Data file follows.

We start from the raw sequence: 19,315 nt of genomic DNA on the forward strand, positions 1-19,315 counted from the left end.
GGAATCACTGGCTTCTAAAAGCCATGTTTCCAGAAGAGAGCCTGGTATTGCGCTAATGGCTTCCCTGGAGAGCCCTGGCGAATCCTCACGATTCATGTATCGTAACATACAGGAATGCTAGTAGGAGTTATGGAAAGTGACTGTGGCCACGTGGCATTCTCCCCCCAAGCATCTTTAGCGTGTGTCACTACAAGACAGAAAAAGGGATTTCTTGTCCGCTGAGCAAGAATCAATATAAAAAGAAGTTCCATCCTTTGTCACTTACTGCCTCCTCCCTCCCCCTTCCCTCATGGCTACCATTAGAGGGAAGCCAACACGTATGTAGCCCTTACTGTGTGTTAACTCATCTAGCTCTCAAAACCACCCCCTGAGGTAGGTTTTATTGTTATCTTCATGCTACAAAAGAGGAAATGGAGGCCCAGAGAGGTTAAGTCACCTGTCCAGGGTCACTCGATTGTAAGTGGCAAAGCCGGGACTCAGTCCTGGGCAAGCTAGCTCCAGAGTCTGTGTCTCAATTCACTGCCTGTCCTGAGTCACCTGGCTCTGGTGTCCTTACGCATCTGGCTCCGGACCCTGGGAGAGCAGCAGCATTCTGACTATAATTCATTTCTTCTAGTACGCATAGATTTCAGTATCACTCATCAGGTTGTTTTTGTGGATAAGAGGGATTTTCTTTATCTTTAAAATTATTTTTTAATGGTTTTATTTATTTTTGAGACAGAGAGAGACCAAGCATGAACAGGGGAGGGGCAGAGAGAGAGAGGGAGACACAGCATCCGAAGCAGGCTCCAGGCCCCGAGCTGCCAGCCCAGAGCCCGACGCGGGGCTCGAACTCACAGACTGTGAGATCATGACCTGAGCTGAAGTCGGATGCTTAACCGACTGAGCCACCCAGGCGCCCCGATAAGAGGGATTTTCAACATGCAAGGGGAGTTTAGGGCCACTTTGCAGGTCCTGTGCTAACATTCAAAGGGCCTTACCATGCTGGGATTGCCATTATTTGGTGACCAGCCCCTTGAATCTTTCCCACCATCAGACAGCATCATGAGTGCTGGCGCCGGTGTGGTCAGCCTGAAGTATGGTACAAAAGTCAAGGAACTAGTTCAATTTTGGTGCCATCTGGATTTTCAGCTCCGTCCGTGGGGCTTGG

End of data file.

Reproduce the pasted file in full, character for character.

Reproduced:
We start from the raw sequence: 19,315 nt of genomic DNA on the forward strand, positions 1-19,315 counted from the left end.
GGAATCACTGGCTTCTAAAAGCCATGTTTCCAGAAGAGAGCCTGGTATTGCGCTAATGGCTTCCCTGGAGAGCCCTGGCGAATCCTCACGATTCATGTATCGTAACATACAGGAATGCTAGTAGGAGTTATGGAAAGTGACTGTGGCCACGTGGCATTCTCCCCCCAAGCATCTTTAGCGTGTGTCACTACAAGACAGAAAAAGGGATTTCTTGTCCGCTGAGCAAGAATCAATATAAAAAGAAGTTCCATCCTTTGTCACTTACTGCCTCCTCCCTCCCCCTTCCCTCATGGCTACCATTAGAGGGAAGCCAACACGTATGTAGCCCTTACTGTGTGTTAACTCATCTAGCTCTCAAAACCACCCCCTGAGGTAGGTTTTATTGTTATCTTCATGCTACAAAAGAGGAAATGGAGGCCCAGAGAGGTTAAGTCACCTGTCCAGGGTCACTCGATTGTAAGTGGCAAAGCCGGGACTCAGTCCTGGGCAAGCTAGCTCCAGAGTCTGTGTCTCAATTCACTGCCTGTCCTGAGTCACCTGGCTCTGGTGTCCTTACGCATCTGGCTCCGGACCCTGGGAGAGCAGCAGCATTCTGACTATAATTCATTTCTTCTAGTACGCATAGATTTCAGTATCACTCATCAGGTTGTTTTTGTGGATAAGAGGGATTTTCTTTATCTTTAAAATTATTTTTTAATGGTTTTATTTATTTTTGAGACAGAGAGAGACCAAGCATGAACAGGGGAGGGGCAGAGAGAGAGAGGGAGACACAGCATCCGAAGCAGGCTCCAGGCCCCGAGCTGCCAGCCCAGAGCCCGACGCGGGGCTCGAACTCACAGACTGTGAGATCATGACCTGAGCTGAAGTCGGATGCTTAACCGACTGAGCCACCCAGGCGCCCCGATAAGAGGGATTTTCAACATGCAAGGGGAGTTTAGGGCCACTTTGCAGGTCCTGTGCTAACATTCAAAGGGCCTTACCATGCTGGGATTGCCATTATTTGGTGACCAGCCCCTTGAATCTTTCCCACCATCAGACAGCATCATGAGTGCTGGCGCCGGTGTGGTCAGCCTGAAGTATGGTACAAAAGTCAAGGAACTAGTTCAATTTTGGTGCCATCTGGATTTTCAGCTCCGTCCGTGGGGCTTGG